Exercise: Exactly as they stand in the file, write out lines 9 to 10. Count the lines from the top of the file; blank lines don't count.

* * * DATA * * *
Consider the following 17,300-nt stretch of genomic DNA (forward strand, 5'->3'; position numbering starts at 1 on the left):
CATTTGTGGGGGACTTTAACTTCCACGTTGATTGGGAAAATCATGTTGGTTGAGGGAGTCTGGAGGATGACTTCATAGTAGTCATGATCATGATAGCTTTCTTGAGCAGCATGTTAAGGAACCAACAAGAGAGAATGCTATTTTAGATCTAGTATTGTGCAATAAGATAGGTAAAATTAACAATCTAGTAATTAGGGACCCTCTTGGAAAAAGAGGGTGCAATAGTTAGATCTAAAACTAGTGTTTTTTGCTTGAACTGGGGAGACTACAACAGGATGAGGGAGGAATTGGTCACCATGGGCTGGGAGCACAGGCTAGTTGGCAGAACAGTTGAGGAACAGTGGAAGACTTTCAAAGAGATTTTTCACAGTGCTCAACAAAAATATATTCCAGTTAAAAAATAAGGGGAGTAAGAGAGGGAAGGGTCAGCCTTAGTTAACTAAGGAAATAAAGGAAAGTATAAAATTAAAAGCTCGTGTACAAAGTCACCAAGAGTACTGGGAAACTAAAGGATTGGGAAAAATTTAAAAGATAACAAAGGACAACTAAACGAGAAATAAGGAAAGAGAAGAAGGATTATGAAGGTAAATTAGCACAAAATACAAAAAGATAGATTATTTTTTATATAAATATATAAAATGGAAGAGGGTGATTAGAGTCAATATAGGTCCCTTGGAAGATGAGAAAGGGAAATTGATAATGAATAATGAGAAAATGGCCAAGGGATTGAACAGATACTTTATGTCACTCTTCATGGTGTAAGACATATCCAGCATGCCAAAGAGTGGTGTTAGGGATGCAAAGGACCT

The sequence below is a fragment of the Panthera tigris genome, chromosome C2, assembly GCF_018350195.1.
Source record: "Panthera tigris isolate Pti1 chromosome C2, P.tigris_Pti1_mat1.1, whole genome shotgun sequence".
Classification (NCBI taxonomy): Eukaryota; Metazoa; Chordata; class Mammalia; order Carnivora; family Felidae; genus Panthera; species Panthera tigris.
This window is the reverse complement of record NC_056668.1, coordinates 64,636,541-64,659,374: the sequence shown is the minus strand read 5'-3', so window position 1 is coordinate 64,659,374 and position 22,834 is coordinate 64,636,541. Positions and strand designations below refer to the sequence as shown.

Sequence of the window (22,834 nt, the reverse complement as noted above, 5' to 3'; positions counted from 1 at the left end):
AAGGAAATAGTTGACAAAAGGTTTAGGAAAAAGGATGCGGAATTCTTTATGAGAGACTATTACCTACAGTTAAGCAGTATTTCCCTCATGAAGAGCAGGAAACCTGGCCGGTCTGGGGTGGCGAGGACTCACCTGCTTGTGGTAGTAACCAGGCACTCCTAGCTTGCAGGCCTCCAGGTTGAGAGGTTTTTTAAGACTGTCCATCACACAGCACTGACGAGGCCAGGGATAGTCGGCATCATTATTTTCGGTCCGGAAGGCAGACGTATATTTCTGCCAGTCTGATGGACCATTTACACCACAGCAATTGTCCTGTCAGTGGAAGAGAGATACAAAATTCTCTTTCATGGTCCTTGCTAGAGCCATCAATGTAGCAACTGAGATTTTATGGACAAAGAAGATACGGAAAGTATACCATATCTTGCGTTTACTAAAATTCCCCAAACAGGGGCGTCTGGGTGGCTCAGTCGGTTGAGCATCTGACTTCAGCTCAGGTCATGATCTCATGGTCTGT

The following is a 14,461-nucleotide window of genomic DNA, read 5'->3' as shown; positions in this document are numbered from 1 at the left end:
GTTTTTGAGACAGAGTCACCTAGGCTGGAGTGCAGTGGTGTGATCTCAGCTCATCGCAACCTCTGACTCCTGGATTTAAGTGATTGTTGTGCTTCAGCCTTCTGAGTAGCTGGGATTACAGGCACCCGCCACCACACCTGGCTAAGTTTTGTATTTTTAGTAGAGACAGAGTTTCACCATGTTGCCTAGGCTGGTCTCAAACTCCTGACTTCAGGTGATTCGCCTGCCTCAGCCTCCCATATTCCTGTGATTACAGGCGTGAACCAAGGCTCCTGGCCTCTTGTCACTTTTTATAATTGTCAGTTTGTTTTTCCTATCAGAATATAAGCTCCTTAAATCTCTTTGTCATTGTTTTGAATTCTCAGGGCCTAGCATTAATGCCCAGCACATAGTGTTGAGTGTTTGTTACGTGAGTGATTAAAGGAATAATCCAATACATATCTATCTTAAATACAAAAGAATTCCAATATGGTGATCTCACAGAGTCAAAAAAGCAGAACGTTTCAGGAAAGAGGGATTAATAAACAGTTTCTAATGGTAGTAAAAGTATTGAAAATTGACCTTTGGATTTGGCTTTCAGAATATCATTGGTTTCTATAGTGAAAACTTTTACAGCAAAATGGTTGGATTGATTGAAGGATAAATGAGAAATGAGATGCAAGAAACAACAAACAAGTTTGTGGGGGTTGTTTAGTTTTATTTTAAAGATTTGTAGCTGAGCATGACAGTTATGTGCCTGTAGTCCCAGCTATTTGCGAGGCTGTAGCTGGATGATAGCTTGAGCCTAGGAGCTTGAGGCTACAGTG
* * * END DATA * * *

The following is a 14,461-nucleotide window of genomic DNA, read 5'->3' as shown; positions in this document are numbered from 1 at the left end:
GTTTTTGAGACAGAGTCACCTAGGCTGGAGTGCAGTGGTGTGATCTCAGCTCATCGCAACCTCTGACTCCTGGATTTAAGTGATTGTTGTGCTTCAGCCTTCTGAGTAGCTGGGATTACAGGCACCCGCCACCACACCTGGCTAAGTTTTGTATTTTTAGTAGAGACAGAGTTTCACCATGTTGCCTAGGCTGGTCTCAAACTCCTGACTTCAGGTGATTCGCCTGCCTCAGCCTCCCATATTCCTGTGATTACAGGCGTGAACCAAGGCTCCTGGCCTCTTGTCACTTTTTATAATTGTCAGTTTGTTTTTCCTATCAGAATATAAGCTCCTTAAATCTCTTTGTCATTGTTTTGAATTCTCAGGGCCTAGCATTAATGCCCAGCACATAGTGTTGAGTGTTTGTTACGTGAGTGATTAAAGGAATAATCCAATACATATCTATCTTAAATACAAAAGAATTCCAATATGGTGATCTCACAGAGTCAAAAAAGCAGAACGTTTCAGGAAAGAGGGATTAATAAACAGTTTCTAATGGTAGTAAAAGTATTGAAAATTGACCTTTGGATTTGGCTTTCAGAATATCATTGGTTTCTATAGTGAAAACTTTTACAGCAAAATGGTTGGATTGATTGAAGGATAAATGAGAAATGAGATGCAAGAAACAACAAACAAGTTTGTGGGGGTTGTTTAGTTTTATTTTAAAGATTTGTAGCTGAGCATGACAGTTATGTGCCTGTAGTCCCAGCTATTTGCGAGGCTGTAGCTGGATGATAGCTTGAGCCTAGGAGCTTGAGGCTACAGTG